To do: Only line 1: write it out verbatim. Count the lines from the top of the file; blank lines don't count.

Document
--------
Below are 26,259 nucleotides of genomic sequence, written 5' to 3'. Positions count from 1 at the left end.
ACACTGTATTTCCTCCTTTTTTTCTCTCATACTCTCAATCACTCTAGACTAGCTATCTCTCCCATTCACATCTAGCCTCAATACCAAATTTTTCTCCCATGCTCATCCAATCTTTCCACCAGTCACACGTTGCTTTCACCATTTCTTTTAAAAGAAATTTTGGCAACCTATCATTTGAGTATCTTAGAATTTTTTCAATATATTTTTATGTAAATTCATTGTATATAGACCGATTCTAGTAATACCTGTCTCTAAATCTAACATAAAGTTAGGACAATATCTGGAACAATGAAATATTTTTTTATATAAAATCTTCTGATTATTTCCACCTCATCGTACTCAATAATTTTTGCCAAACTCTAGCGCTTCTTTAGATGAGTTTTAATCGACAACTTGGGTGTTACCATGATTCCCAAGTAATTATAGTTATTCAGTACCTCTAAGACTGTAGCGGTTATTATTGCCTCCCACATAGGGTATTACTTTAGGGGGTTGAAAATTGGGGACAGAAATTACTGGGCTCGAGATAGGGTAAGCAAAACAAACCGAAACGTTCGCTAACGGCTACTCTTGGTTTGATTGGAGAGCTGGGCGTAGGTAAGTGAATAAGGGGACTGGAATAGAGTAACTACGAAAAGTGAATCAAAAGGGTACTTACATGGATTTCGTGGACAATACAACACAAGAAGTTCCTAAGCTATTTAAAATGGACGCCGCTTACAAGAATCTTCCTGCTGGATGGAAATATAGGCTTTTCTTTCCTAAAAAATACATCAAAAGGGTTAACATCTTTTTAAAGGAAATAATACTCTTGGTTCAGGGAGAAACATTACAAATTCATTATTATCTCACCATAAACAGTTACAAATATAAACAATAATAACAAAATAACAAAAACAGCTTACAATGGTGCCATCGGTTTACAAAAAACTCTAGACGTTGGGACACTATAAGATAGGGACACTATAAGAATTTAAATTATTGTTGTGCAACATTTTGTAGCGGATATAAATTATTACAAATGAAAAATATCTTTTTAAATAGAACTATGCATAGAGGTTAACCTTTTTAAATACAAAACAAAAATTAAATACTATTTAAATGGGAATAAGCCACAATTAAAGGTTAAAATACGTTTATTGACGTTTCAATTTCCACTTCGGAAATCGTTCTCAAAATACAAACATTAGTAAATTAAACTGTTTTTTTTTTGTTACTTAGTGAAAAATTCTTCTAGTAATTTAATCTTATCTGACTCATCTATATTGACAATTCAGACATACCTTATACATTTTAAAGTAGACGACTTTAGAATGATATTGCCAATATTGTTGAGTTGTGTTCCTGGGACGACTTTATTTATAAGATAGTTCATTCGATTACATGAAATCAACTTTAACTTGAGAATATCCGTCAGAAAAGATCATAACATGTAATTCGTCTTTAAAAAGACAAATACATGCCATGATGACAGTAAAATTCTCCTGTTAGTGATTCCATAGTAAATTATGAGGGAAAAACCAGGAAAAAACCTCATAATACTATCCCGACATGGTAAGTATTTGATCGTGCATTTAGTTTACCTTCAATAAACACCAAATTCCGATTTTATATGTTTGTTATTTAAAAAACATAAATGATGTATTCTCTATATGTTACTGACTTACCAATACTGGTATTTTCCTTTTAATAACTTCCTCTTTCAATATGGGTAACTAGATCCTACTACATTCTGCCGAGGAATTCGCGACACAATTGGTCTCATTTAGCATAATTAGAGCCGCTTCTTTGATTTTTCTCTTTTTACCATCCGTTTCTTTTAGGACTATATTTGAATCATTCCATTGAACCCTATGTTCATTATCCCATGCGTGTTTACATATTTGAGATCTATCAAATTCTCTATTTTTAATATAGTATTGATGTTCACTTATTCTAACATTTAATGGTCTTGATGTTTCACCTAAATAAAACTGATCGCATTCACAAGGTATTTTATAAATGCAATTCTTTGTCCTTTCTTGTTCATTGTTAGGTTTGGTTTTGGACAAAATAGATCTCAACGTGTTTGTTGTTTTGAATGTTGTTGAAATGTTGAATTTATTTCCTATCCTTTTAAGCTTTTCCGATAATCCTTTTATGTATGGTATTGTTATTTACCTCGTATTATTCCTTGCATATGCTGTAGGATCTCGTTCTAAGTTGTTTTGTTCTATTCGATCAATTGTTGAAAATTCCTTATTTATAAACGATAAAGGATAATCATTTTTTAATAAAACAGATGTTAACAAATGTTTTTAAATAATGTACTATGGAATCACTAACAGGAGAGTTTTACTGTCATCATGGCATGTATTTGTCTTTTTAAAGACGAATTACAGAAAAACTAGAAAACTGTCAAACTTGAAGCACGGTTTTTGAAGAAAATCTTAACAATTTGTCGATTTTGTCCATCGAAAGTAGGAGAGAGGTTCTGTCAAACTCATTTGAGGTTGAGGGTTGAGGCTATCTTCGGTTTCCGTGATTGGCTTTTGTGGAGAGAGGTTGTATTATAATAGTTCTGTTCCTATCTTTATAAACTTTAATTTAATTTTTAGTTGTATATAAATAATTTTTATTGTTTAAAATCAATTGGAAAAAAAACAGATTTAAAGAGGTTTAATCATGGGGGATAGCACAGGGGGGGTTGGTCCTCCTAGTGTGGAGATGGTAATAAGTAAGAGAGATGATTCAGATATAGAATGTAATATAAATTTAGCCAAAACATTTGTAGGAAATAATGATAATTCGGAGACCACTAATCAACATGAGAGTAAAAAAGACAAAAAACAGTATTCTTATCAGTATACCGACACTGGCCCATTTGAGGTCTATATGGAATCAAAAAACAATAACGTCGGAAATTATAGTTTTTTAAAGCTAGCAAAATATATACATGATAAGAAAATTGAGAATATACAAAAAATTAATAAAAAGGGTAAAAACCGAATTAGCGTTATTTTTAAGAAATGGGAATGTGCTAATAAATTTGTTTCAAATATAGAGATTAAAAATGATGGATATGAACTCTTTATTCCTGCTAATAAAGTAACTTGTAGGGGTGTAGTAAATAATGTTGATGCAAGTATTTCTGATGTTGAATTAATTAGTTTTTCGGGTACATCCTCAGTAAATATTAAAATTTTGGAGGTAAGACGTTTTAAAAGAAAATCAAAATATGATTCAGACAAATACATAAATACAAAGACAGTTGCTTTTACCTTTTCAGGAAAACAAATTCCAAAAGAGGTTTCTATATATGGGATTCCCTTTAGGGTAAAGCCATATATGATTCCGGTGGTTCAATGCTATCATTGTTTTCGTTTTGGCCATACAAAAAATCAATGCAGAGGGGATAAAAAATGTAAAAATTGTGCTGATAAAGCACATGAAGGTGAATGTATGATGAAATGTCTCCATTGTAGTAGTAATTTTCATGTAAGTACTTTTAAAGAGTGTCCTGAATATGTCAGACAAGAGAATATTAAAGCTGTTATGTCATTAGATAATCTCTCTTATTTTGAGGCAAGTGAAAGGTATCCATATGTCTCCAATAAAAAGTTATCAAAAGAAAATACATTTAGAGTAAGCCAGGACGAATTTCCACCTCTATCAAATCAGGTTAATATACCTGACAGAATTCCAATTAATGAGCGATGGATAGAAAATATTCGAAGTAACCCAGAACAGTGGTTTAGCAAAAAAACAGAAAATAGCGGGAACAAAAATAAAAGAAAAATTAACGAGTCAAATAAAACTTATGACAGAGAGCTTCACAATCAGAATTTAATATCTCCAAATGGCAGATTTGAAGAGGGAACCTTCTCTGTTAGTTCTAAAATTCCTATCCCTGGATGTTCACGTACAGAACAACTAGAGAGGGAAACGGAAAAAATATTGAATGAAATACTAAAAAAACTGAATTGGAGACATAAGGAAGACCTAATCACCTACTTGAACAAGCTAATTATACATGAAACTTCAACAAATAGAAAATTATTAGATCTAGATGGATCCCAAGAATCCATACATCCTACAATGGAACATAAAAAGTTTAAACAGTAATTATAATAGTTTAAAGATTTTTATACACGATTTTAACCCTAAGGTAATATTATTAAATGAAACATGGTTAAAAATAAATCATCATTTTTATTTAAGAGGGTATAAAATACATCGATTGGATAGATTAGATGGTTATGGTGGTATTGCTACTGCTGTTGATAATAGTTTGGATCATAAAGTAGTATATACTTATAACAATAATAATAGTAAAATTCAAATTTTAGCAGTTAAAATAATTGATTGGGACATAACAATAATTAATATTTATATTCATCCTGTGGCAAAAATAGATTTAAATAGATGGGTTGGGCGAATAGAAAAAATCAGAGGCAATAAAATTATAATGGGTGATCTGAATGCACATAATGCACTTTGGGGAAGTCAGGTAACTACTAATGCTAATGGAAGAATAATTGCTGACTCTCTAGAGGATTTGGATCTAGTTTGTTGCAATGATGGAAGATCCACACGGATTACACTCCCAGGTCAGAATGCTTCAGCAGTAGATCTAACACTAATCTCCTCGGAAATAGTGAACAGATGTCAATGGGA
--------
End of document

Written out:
Below are 26,259 nucleotides of genomic sequence, written 5' to 3'. Positions count from 1 at the left end.